Canada’s 2021 economic outlook is similar to that of other developed countries: After the largest economic contraction since 1945 (a dip we estimate at 5.5% of GDP), the economy should grow sufficiently to largely offset the losses of 2020. Strong consumption and a rebound in exports will give the Canadian economy a boost. Bringing forward government investment projects should also provide a tailwind to Canadian economic growth. Conversely, the postponement of business investments and a slowdown in the housing market will limit the extent of the recovery.

Recovery depends on the course of the virus

There is no doubt that the strength of the economic recovery will depend above all on the evolution of the pandemic. Recent medical developments are encouraging: Widespread distribution of a vaccine starting in the summer of 2021 could enable the Canadian economy to grow by 4.5% or more. A later deployment would limit gains to 4%. In any case, recovery to pre-pandemic activity levels will have to wait until 2022. Beyond the virus, international uncertainty remains high, and protectionist trends continue to weigh on the prospects for an export-oriented economy such as ours. 

Consumer spending and exports: Canada’s growth engines

The Canadian government’s relief programs have contributed to a much stronger labour market recovery than the situation in the United States: as of October, 80% of the 3 million jobs lost in March and April had been recouped in Canada.

Consumption and the housing market bounced back quickly following the easing of the spring lockdown. Exports of goods (including energy) recovered fairly quickly, while service exports have not rebounded at all.

Looking ahead to 2021, Canada should see a favourable export environment, and consumption should be supported by a resilient labour market as well as continued household support programs.

Recovery limited by business investments

Our surveys of entrepreneurs show that businesses will likely postpone or cancel investments given the need to get their finances in order. However, investment in technology, remote work and online sales will continue to be important trends for the progression and growth of Canadian SMEs in 2021.

The “buy local” mindset is gaining popularity and could be a growth opportunity for Canadian businesses. However, the protectionist trend that is gaining ground in many countries may pose a threat to exporters.

Ontario expected to post the best growth in 2021

In general, economic growth is expected to be higher in provinces that were hit hardest by the economic fallout of COVID-19 in 2020.

Growth Expectations by Province

  • Ontario – 4.5%
  • British Colombia – 4%
  • Quebec – 4%
  • Alberta – 3.5%
  • Saskatchewan – 4%
  • Manitoba – 3.5%
  • Atlantic Canada – 2% – 2.5% (easing of the Atlantic bubble could boot an additional percentage point)

Technology at the forefront

In 2020, strong growth in remote work, elearning, telemedicine and ecommerce accelerated the adoption of technologies in all sectors of the economy. As a result, output in the technology sector fell by only 3% between February and April 2020, compared with a decline of 18% in the economy as a whole.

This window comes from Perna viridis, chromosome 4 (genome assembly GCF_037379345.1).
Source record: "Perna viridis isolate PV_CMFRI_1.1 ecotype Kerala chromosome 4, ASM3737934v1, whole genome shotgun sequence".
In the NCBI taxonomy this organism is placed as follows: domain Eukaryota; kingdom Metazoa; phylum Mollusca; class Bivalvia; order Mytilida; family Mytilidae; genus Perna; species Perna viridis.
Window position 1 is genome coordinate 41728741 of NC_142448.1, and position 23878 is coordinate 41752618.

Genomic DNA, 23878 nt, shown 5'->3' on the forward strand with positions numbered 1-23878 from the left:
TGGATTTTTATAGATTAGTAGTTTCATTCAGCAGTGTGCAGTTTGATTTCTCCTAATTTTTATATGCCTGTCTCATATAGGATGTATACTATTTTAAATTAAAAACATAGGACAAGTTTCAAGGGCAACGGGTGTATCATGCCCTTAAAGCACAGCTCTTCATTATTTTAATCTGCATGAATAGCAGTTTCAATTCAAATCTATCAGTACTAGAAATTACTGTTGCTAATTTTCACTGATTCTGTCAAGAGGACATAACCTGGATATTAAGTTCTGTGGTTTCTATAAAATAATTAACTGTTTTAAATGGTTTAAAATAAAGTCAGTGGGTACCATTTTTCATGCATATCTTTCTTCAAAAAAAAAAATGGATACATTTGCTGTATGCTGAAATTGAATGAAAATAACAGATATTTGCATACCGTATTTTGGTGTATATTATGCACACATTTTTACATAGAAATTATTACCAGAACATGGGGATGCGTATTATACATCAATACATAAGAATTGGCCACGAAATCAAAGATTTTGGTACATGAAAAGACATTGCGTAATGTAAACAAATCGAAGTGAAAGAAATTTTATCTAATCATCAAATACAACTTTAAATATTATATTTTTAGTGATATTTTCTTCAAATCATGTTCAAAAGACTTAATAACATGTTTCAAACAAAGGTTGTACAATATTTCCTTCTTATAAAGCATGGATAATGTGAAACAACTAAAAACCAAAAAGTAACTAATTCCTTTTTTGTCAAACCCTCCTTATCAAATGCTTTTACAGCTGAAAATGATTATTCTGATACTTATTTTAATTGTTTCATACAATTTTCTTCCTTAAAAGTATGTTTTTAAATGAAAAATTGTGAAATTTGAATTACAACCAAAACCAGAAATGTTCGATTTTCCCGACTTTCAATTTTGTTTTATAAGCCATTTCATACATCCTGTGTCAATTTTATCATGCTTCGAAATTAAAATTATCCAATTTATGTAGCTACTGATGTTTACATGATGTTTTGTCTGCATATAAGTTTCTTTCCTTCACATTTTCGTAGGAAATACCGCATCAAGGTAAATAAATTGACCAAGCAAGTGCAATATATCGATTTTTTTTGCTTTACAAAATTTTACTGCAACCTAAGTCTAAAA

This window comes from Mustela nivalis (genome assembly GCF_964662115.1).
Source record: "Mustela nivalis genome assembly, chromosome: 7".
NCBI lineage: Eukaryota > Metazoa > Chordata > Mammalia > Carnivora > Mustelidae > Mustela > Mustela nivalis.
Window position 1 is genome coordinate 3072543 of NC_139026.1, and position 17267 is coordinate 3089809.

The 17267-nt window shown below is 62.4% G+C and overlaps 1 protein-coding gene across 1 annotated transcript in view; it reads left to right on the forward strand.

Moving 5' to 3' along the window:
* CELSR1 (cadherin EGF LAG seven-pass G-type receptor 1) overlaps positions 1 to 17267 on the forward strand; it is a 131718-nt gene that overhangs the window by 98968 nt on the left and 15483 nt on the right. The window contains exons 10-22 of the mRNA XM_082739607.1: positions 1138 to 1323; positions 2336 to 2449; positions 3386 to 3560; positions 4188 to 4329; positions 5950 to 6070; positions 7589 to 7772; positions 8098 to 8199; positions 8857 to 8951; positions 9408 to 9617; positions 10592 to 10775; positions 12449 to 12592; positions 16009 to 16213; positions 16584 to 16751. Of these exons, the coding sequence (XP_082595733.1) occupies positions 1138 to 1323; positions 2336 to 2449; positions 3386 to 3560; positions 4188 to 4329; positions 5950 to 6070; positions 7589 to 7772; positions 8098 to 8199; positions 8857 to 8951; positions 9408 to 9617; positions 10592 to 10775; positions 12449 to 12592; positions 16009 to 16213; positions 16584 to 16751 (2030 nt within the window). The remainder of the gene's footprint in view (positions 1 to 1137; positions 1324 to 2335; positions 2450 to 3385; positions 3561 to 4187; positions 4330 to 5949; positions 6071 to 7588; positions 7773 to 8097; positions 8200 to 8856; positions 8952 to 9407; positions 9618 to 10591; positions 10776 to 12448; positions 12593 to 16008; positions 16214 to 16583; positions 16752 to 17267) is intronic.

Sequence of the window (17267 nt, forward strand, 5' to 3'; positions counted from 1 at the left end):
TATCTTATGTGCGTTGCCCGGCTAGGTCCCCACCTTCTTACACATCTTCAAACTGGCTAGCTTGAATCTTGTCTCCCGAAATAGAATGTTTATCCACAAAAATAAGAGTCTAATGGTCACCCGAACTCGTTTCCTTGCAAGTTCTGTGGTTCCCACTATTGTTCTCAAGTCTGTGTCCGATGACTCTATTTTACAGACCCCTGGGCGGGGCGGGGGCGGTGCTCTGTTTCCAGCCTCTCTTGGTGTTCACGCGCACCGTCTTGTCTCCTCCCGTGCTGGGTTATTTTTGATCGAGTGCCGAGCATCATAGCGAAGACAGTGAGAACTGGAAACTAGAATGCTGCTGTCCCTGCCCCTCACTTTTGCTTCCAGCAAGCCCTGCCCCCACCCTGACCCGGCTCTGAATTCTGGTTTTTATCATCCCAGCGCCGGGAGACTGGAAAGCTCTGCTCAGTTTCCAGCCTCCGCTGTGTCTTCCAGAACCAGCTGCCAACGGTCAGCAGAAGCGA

Nearly 40% of Canadian SMEs plan to invest in technology in 2021, which should benefit the sector. Overall, the technology sector is projected to grow by 1.1% in 2020 and then by 2.2% in 2021.

For most other sectors, the crisis looks more like a normal recession. Hard-hit at the beginning of the crisis, production levels are expected to gradually ramp up to pre-pandemic levels by 2022. 

 

 

 

 

 

Global economy: Time for protectionism?

The global economy will contract by 4.4% in 2020, according to International Monetary Fund (IMF) projections. This would be the first significant global contraction in over 70 years.

In response, central banks around the world are using the most expansionary monetary policies in their history. Assuming there is no pronounced deterioration in the pandemic situation, the IMF has projected international economic growth of 5.2% in 2021.

The protectionist wind seen in recent years is causing uncertainty and could blow stronger, driven by political currents advocating industrial self-sufficiency.

The growth of international trade had already slowed significantly before the pandemic. The ongoing crisis has highlighted the vulnerability of certain industries with globalized supply chains.

Moreover, it is not clear that the election of Joe Biden as President of the United States will reverse the propensity to encourage Buy American, which often shows up when the United States emerges from an economic crisis.

Growth depends on managing the pandemic

In conclusion, the growth of the Canadian economy will depend first and foremost on managing the pandemic. If mass distribution of a vaccine begins mid-year, we could see economic growth of 4.5% or more and a return to our precrisis GDP fairly early in 2022. If a vaccine is not distributed until late 2021, growth would be limited to about 4%, and full recovery of the Canadian economy would then be delayed until late 2022. In the meantime, low interest rates, a stable loonie and a more predictable geopolitical environment will limit the downside risks facing Canadian entrepreneurs.

Source: BDC